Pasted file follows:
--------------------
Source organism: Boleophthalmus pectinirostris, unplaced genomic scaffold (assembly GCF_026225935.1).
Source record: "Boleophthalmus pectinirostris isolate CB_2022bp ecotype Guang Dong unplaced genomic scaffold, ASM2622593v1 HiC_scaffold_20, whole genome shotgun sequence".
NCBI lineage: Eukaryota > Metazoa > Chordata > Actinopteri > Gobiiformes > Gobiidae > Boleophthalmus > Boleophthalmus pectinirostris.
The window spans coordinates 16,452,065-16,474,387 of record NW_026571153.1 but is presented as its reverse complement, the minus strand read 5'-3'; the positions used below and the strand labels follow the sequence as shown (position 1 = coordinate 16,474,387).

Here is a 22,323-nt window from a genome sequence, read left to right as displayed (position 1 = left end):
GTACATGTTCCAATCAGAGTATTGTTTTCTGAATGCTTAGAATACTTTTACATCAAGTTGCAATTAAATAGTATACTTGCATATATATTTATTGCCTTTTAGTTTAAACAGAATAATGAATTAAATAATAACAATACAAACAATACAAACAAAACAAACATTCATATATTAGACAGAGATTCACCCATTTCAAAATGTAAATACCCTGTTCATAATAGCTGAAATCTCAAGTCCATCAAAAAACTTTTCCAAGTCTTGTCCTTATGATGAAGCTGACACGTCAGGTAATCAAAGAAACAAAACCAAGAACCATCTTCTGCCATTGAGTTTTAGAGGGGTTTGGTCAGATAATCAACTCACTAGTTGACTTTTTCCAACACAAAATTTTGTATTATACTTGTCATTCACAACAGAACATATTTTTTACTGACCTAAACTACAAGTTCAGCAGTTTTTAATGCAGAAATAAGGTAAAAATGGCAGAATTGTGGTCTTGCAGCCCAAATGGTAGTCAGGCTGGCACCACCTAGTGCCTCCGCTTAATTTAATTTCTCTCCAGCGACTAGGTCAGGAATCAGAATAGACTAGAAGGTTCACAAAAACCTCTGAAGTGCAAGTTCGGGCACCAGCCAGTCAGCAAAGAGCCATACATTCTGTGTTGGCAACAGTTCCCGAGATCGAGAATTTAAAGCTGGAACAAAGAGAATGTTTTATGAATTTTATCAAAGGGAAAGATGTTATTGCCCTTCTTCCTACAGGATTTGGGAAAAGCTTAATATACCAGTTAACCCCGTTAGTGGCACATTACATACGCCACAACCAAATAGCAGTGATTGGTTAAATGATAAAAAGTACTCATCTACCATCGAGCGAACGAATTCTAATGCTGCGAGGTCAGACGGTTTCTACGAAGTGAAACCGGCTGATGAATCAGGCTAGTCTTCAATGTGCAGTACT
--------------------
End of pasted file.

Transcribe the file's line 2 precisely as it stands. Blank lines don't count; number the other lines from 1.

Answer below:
Source record: "Boleophthalmus pectinirostris isolate CB_2022bp ecotype Guang Dong unplaced genomic scaffold, ASM2622593v1 HiC_scaffold_20, whole genome shotgun sequence".